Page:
[Python-Dev] urllib.browse() issues
Eric S. Raymond
Thu, 6 Jul 2000 12:21:22 -0400
Having finally wrestled CVS into at least temporary submission,
I'm in the process of generating a patch to add a browser-launcher
function to the standard library. There are a couple of issues
connected to this.
One: location. I still think, after meditating on it, that urllib and
not os is the right place for this. Yes, it launches a process -- but
that's implementation. It's a way to fetch the contents of an URL. In
the potential *user's* view of the Python library, it belongs with other
ways to fetch URLs.
Two: cross-platform capability is a Good Thing. I rummaged around after a
half-forgotten bit of lore in my files and discovered an allegation
that under Windows,
os.system("start %s" % url)
is supposed to launch your default browser on the specified URL. Now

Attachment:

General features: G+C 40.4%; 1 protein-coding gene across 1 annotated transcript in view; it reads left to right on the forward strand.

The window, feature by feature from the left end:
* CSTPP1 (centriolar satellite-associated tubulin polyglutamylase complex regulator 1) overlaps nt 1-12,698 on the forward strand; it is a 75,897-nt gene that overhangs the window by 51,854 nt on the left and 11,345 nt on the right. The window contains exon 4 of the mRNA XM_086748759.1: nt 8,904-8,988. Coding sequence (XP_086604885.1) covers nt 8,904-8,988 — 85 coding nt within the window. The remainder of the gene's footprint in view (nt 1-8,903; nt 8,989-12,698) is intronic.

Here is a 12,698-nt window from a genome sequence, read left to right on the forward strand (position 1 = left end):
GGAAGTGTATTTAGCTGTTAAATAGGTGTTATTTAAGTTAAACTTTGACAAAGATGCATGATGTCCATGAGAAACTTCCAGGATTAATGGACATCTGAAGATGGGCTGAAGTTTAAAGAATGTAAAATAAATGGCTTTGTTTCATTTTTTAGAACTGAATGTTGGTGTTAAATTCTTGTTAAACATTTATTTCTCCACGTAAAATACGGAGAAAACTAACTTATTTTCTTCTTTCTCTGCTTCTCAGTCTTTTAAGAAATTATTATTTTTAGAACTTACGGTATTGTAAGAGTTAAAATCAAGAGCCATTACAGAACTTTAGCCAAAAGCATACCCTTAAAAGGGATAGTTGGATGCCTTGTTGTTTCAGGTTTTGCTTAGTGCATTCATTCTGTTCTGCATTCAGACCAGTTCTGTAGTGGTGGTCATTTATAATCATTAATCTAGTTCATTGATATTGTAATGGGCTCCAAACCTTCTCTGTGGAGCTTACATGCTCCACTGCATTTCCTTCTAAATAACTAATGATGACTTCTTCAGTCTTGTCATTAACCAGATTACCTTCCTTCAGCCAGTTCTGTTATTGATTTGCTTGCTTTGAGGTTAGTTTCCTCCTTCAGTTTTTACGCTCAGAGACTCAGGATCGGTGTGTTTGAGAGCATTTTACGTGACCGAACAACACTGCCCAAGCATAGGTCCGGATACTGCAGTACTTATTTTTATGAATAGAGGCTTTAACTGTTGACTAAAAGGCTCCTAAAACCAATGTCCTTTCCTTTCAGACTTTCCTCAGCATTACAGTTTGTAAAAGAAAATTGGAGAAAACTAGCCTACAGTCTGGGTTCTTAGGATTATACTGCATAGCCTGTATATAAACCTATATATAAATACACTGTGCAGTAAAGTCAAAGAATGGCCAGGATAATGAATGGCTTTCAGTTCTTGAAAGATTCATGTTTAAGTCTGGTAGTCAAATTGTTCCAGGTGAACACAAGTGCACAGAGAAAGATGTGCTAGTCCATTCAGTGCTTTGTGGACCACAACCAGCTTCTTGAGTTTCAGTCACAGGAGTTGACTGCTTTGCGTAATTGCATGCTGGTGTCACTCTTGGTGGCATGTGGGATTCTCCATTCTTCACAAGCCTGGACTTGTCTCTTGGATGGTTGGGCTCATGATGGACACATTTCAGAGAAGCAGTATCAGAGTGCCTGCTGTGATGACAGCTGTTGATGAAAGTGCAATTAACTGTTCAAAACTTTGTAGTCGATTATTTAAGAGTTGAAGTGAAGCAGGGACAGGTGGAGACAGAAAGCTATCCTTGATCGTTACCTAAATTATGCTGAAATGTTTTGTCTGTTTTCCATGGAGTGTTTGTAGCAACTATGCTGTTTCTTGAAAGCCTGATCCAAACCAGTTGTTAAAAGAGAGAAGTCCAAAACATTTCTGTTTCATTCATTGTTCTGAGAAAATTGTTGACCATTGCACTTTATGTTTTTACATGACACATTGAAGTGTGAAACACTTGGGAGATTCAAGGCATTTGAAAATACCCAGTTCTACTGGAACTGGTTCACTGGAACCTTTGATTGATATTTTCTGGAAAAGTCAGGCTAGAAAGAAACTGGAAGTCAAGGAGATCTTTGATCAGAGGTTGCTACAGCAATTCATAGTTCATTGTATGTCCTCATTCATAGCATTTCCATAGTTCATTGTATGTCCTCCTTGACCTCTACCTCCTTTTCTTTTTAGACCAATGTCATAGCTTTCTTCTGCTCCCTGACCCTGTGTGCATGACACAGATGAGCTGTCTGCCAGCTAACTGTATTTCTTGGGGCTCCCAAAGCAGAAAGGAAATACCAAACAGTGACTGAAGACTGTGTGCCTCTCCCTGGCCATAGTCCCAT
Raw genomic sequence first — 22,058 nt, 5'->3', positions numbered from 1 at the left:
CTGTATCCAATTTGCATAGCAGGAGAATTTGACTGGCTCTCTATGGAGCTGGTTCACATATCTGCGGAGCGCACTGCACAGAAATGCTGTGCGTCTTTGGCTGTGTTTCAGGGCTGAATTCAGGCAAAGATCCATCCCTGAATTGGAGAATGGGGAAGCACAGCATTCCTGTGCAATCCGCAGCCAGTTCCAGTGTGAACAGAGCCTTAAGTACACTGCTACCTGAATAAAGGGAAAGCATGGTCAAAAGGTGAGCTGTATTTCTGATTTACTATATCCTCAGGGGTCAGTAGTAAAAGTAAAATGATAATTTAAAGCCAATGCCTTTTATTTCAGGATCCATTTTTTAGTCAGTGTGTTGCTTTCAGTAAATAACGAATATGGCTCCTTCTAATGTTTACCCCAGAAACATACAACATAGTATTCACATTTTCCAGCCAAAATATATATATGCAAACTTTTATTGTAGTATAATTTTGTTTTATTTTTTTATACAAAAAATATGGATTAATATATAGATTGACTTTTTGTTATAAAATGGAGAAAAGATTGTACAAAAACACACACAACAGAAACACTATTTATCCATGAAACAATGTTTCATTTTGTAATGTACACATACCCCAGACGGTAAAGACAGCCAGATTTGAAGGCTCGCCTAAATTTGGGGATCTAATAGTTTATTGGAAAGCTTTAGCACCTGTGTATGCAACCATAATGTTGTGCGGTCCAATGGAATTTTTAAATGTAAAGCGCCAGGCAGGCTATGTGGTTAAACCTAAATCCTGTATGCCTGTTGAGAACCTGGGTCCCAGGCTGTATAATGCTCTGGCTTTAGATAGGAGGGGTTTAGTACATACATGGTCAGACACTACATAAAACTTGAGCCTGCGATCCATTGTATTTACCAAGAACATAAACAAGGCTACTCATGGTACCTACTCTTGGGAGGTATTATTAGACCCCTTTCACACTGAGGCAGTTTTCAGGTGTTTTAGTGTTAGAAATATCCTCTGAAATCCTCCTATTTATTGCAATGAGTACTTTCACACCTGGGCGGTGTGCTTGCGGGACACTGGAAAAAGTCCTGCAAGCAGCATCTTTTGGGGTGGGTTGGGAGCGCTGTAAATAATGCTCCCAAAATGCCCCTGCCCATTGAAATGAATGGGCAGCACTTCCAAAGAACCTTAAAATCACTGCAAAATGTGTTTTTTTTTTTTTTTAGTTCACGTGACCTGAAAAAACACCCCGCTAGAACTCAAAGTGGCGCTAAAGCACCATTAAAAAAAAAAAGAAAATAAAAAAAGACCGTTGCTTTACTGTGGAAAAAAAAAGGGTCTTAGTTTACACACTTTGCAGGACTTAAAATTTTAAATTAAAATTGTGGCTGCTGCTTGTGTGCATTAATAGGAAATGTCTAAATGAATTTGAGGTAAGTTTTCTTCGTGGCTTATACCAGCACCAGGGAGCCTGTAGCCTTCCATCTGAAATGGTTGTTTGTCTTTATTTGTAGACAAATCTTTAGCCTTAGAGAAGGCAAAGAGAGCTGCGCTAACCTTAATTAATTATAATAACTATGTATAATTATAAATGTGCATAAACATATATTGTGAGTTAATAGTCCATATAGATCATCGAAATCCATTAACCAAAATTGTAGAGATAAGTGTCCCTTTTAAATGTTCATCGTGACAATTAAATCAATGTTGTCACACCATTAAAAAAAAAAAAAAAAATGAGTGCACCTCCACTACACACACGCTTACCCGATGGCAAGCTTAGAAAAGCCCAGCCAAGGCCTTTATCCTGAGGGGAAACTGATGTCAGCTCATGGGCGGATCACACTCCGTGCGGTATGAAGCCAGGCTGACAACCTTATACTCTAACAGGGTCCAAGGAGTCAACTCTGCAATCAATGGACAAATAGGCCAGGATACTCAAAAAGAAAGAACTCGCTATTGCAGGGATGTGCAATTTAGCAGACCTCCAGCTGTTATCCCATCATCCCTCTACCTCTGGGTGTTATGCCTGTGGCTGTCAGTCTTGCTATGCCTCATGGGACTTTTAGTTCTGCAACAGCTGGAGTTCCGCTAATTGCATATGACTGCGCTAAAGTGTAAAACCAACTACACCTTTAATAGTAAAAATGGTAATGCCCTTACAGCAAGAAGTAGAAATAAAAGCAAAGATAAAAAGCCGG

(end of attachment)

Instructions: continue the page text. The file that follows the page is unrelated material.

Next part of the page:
here's what I'd like to write:
_browsers = string.split(os.environ["BROWSER"], ":")
elif os.name == 'posix':
_browsers = ["mozilla %s &",
"netscape -remote 'openURL(%s)'",
"netscape %s &",
"lynx %s &",
"w3m %s &"]
elif os.name == 'nt':
_browsers = ["start %s"]
"""Launch a browser, in background, pointed at the given URL.
Accept either a string or a parsed URL tuple.
Interpret the BROWSER environment variable, if it exists,
as a colon-separated list of browser commands to try.
from urlparse import urlunparse
if type(url) == ():
url = urlunparse(url)
for browser in _browsers:
if os.system((browser % url)) == 0:
The missing piece of implementation is the function iscommand(). I know
how to write this under Unix:
return os.system('which 1>/dev/null 2>&1 ' + cmd) == 0
So my question is this: is there any analogous way to check for the existence
of a command under Windows? If so...
Three: I'd like to add a cross-platform iscommand() function to os.
<a href="http://www.tuxedo.org/~esr">Eric S. Raymond</a>
There's a truism that the road to Hell is often paved with good intentions.
The corollary is that evil is best known not by its motives but by its